Another problem for independent activist groups is the Risk Assessment Process. The largest issue with this is that it requires all events to be submitted for approval at least two business weeks in advance for approval. Considering the planning processes beforehand and the reality that one can only really coordinate logistics after the two-week approval process, this means that spontaneous actions – the bread and butter of any successful activism – are impossible. Given the Risk Assessment Process, no student event in solidarity with the Women’s March on Washington could realistically be held on the StFX campus. Of course, such events were held across Canada and the world, but within StFX it would have been all but impossible. Even if one were to dismiss this issue altogether, the extremely vague hate speech laws, coupled with the bureaucratization of the approval process, mean that events could theoretically be turned down for their potential to cause offense.

Of course, it goes without saying that genuine hate speech and directly harmful rhetoric must be opposed at all turns, but there is a clear constitutional and legal line between hate speech and offense. The Supreme Court of Canada declared that “The repugnancy of the ideas being expressed is not sufficient to justify restricting the expression, and whether or not the author of the expression intended to incite hatred or discriminatory treatment is irrelevant. The key is to determine the likely effect of the expression on its audience, keeping in mind the legislative objectives to reduce or eliminate discrimination,” meaning that causing offense or discomfort alone is not enough to justify these measures, especially when they have the potential to degrade freedom of association: the lively, organic, and open character of a liberal society.

Outside the student sphere, of course, activism exists as well. Shortly after the election, a rally of affirmation was held in Chisholm Park to allow people to confront the realities of the situation, talk out their feelings, and discuss how to go forwards. There has since also been a rally in solidarity with the striking workers of the Chronicle-Herald and a march to protest the electoral reform issue’s stalling. The Antigonish Film Festival screened “The Brainwashing of My Dad”. Local community organizers worked with the university to put together the peace event to mourn the deaths of innocent Muslims killed in Quebec. Regardless of where one stands in regards to all of these important issues, the mobilization around them is a positive.

What is interesting about these events, though, is who shows up. At the Chronicle-Herald march, for example, representatives of several labour groups, along with the local New Democrats, called their members out. The Electoral Reform march was organized by Fair Vote Canada. The post-electoral rally involved labour, as well as the Women’s Centre and several other justice groups. In each case, we see an effective but old-fashioned approach in which groups turn out their own members, a decided contrast with more modern social media-driven event organizing. Because none of these groups have much direct penetration into the StFX population, students – who are traditionally at the forefront of social movements for change – don’t show up in large numbers. This is a manifestation of the unfortunate divide between students and community, but also of the relative lack of organization on campus. Different strategic approaches incorporating more social media might work, but for now it is enough to say that student activism isn’t coming from this sphere.

Why does mass mobilization even matter, though? We are, at present, governed by a perfectly respectable and honest set of individuals in the U. As of next year, this is not likely to change. We have few egregious abuses of authority to worry about, and ongoing challenges in the sphere of justice are being slowly but surely addressed. The press is free – certainly free enough for me to publish this – and despite the potential for problems in speech issues, none exist. Why bother organizing and getting involved? Aren’t things good enough as they are?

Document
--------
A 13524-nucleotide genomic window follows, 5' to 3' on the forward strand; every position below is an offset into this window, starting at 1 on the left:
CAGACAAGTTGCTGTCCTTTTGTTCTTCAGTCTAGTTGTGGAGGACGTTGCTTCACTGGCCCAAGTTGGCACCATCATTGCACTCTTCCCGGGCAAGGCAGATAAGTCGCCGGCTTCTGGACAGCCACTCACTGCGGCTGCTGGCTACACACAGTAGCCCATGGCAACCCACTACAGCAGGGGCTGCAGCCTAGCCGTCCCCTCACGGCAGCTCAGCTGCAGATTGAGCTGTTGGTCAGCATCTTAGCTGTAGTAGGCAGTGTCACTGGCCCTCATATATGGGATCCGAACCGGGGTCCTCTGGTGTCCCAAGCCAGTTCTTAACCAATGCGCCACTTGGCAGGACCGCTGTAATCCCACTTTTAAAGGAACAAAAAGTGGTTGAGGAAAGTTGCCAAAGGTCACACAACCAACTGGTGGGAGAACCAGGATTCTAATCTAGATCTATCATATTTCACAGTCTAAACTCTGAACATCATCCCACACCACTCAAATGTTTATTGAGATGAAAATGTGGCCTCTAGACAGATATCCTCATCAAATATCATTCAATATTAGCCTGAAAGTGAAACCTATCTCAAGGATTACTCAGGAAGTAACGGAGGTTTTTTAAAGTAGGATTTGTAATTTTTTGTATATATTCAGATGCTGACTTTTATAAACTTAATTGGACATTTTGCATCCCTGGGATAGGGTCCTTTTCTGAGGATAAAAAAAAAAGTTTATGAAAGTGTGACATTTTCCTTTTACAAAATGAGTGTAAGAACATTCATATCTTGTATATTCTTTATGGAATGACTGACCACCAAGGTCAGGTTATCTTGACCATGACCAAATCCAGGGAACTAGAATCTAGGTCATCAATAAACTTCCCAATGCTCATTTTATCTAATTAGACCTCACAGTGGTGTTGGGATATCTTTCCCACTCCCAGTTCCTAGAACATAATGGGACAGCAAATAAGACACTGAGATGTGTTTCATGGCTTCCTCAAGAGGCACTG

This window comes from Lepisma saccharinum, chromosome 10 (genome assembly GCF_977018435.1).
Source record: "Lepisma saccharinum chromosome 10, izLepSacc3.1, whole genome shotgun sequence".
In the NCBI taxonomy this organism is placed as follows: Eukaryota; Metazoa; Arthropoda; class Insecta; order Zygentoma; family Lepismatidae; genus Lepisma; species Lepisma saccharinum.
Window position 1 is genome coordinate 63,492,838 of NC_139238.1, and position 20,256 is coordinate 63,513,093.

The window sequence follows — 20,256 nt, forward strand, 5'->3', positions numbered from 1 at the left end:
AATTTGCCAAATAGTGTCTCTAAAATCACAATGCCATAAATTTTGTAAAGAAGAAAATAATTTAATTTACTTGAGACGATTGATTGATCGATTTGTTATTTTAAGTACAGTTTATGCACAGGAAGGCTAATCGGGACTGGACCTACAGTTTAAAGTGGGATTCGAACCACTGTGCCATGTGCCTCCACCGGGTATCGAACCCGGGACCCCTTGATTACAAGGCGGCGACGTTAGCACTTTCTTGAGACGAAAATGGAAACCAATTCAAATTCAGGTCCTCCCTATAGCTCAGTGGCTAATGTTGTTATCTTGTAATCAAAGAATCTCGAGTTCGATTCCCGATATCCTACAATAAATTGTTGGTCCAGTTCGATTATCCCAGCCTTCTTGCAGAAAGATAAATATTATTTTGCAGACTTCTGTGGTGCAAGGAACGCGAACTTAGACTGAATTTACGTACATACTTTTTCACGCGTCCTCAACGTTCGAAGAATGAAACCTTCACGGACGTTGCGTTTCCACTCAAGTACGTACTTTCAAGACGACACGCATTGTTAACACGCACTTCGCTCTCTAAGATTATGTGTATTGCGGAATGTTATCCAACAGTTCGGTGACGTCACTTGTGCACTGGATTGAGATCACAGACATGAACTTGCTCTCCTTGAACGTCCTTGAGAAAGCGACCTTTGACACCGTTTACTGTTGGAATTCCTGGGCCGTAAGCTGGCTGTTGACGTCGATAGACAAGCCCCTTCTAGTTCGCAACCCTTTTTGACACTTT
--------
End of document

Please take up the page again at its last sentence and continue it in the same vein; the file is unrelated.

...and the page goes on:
To twist the words of Eugene V. Debs, voting for democracy isn’t democracy any more than a menu is a meal. There’s more to living in a democratic society than choosing your leadership, expecting it to do a good job, and then turning your attention completely away. This is simply an elected dictatorship which we can trust with restraint, regardless of how admirable its members are or how good their intentions. For a democracy to truly exist, the people within it must actively exercise and defend their hard-won rights at every turn and struggle continually to improve it. They may disagree fundamentally on what that improvement entails, but unless they are willing to give their time and energy to that improvement, they have effectively given up on democracy itself. There are plenty of issues on campus left to organize around – food insecurity, forbiddingly high tuition rates, weak enforcement of sexual assault prevention, and continued issues around aboriginal justice and recognition affect us personally and deeply. Even simpler things like BurMac or campus planning present issues that students must organize around if they wish for their perspectives to be properly addressed and respected, regardless of where they stand. Democratic progress cannot be achieved unless people actively learn to rely on their own strength and defend their own views.

When deciding on what to write, my mother’s comment on the picket lines came back to me. I’ve heard horror stories from McGill and U of T about horribly bitter disputes, campus chaos, and even disruption of basic academic functions. During the debates, the example of the University of Calgary’s lawsuit against its own student union brought up an important point. Even the broader issues around far-right trolls and the response on American campuses, like Berkeley, can offer cautionary tales about when activism becomes warfare. Even StFX’s own history with the firebomb serves as an abhorrent reminder of what taking things too far looks like. However, I believe that StFX’s strong community, shared values and continuing agreement on a need for broader justice on campus (and in society) are potent fuel for movements dedicated to positive change. We have the ability to set a model in these troubled times for impassioned, respectful advocacy and activist mobilization. Failing to do so would be a betrayal of the rights which previous generations of Xaverians struggled so mightily for, and a loss of contact with the deepest spirit of this institution.

As an aside, in response to the sandwich question I took my mom to Mini Moe’s.